Early research on steroidal ligands led to the identification of the non-selective GR antagonist RU-486 (mifepristone) and the GR-selective steroid RU-43044. Others include dual antagonist-agonists beclometasone, betamethasone, budesonide, ciclesonide, flunisolide, fluticasone, mometasone, and triamcinolone. Structurally-related compounds that also are GR antagonists include octahydrophenanthrenes, spirocyclic dihydropyridines, triphenylmethanes and diaryl ethers, chromenes, dibenzyl anilines, dihydroisoquinolines, pyrimidinediones, azadecalins, aryl pyrazolo azadecalins, 11-monoaryl steroids, phenanthrenes, dibenzol[2.2.2]cycloctaincs and derivatives, dibenzoclyclohepatnes and their derivatives, dibenzyl anilinesulfonamides and their derivatives, dihetero(aryl) pentanol, chromene derivatives, Azadecalins, aryl quinolones, 11,21-bisaryl steroids and 11-aryl, and 16-hydroxy steroids. Collectively, these compounds are referred to herein as “GR antagonists.” See Moeler et al., Expert Opin., 17 (1), 2007).

B. Androgen Receptor Antagonists

Cyproterone Acetate. Cyproterone acetate is a progestional anti-androgen that directly inhibits the androgen receptor. Co-cyprindol combines (COCs) 2 mg CPA with 35 μg ethinyl estradiol and it has been suggested that the higher amount of estrogen in these agents carries a greater potential for VTE compared with conventional lower estrogen-containing COCs. However, evidence for adverse effects of co-cyprindol concerning higher VTE risk suggests it is no greater than with third-generation COCs. Cyproterone is no longer in used in the United States.

Spironalactone. Spironalactone has inhibitory actions on both the androgen receptor and 5α-reductase. Spironalactone is not without side effects, although these are largely dose dependent. Potential hyperkalemia, fatigue, headache, fluid retention and, rarely, melasma have been observed. Animal studies have reported an association with breast carcinoma in rodents but this has not been replicated in human studies. All patients should undergo regular monitoring of their electrolytes owing to the potassium-retaining effects on the kidney.

Flutamide. Flutamide is a nonsteroidal potent androgen antagonist, most routinely used in the treatment of prostate cancer. In terms of safety, fatal hepatotoxicity has been reported with flutamide. Initial warnings of hepatotoxicity were reported from patients using doses of 750 mg daily and reported prior to any dose-response studies being undertaken. The use of lower doses of flutamide is currently under investigation. No cases of hepatic impairment with flutamide doses of 125 mg/day or less have been reported, and placebo-controlled data suggest that doses as low as 250-375 mg/day may be effective in antagonizing androgen production in females, especially when combined with a drospirenone-containing contraceptive.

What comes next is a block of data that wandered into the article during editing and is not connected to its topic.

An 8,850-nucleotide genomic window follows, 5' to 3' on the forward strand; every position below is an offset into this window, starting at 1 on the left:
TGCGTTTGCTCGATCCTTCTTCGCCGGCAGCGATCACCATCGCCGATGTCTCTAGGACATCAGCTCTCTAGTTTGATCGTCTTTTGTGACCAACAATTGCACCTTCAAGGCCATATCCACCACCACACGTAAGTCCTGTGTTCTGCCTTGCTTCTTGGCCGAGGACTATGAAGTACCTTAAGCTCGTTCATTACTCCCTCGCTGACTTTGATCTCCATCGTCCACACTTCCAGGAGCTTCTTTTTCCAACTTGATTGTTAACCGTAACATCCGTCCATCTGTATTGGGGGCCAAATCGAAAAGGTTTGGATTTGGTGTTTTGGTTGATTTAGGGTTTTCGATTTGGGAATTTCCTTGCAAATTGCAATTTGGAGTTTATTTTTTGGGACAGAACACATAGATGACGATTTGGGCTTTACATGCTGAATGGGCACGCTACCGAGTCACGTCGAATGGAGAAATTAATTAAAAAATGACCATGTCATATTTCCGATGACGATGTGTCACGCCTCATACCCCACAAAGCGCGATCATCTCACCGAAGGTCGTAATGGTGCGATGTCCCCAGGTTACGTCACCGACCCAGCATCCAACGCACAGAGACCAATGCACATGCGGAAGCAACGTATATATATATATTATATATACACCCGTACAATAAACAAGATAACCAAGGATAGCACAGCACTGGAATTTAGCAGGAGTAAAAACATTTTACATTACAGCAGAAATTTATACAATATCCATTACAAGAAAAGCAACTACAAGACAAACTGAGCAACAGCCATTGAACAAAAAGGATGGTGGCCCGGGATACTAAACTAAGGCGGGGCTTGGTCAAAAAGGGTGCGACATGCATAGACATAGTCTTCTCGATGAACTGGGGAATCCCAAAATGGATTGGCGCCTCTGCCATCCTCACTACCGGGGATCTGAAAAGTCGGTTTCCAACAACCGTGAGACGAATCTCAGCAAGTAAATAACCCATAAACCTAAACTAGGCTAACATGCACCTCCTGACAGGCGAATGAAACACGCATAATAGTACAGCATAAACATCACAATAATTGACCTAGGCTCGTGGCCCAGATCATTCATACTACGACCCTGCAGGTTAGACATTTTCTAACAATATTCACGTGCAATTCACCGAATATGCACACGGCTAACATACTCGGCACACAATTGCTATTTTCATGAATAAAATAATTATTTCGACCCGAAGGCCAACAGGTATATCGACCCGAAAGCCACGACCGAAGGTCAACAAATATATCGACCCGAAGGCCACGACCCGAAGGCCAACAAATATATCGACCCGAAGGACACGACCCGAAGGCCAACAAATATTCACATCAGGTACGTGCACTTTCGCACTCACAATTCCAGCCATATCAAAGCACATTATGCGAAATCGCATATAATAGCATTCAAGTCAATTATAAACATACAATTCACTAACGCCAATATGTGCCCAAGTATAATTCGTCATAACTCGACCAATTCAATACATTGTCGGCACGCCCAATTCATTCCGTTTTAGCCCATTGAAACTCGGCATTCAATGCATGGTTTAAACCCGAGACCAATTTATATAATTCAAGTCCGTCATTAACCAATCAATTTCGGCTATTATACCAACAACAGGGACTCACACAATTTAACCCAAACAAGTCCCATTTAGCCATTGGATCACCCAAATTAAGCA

Bicalutamide. Bicalutamide (marketed as Casodex, Cosudex, Calutide, Kalumid) is an oral non-steroidal anti-androgen used in the treatment of prostate cancer and hirsutism. It is recommended 50 mg once daily in combination with a luteinizing hormone-releasing hormone analogue or surgical castration or upon progression after castration as a secondary hormonal maneuver.

Nilutamide. Nilutanide is an antiandrogen medication used in the treatment of advanced stage prostate cancer. Nilutamide blocks the androgen receptor, preventing its interaction with testosterone. Because most prostate cancer cells rely on the stimulation of the androgen receptor for growth and survival, nilutamide can prolong life in men with prostate cancer. Nilutamide is marketed under the name Nilandron in the United States and under the name Anandron in Canada. It is used in combination with a luteinizing hormone-releasing hormone analogue or surgical castration or upon progression after castration as a secondary hormonal maneuver.

MDV3100. MDV3100 is an experimental androgen receptor antagonist drug developed by Medivation for the treatment of castration-resistant prostate cancer currently in Phase 3 clinical trials. Medivation has reported up to an 89% decrease in prostate specific antigen serum levels after a month of taking the medicine. Early preclinical studies also suggest that MDV3100 inhibits breast cancer cell growth.

MDV3100 has approximately five-fold higher binding affinity for the androgen receptor (AR) compared to the antiandrogen bicalutamide. As opposed to bicalutamide, MDV3100 does not promote translocation of AR to the nucleus and in addition prevents binding of AR to DNA and AR to coactivator proteins. When LNCaP cells (a prostate cancer cell line) engineered to express elevated levels of AR (as found in patients with advanced prostate cancer) were treated with MDV3100, the expression of androgen dependent genes PSA and TMPRSS2 were down regulated in contrast to bicalutamide where the expression was upregulated. In VCaP cells which over express androgen receptors, MDV3100 induced apoptosis, whereas bicalutamide did not. Furthermore MDV3100 behaves as an antagonist of the W741C mutant androgen receptor in contrast to bicalutamide which behaves as a pure agonist when bound to the W741C mutant.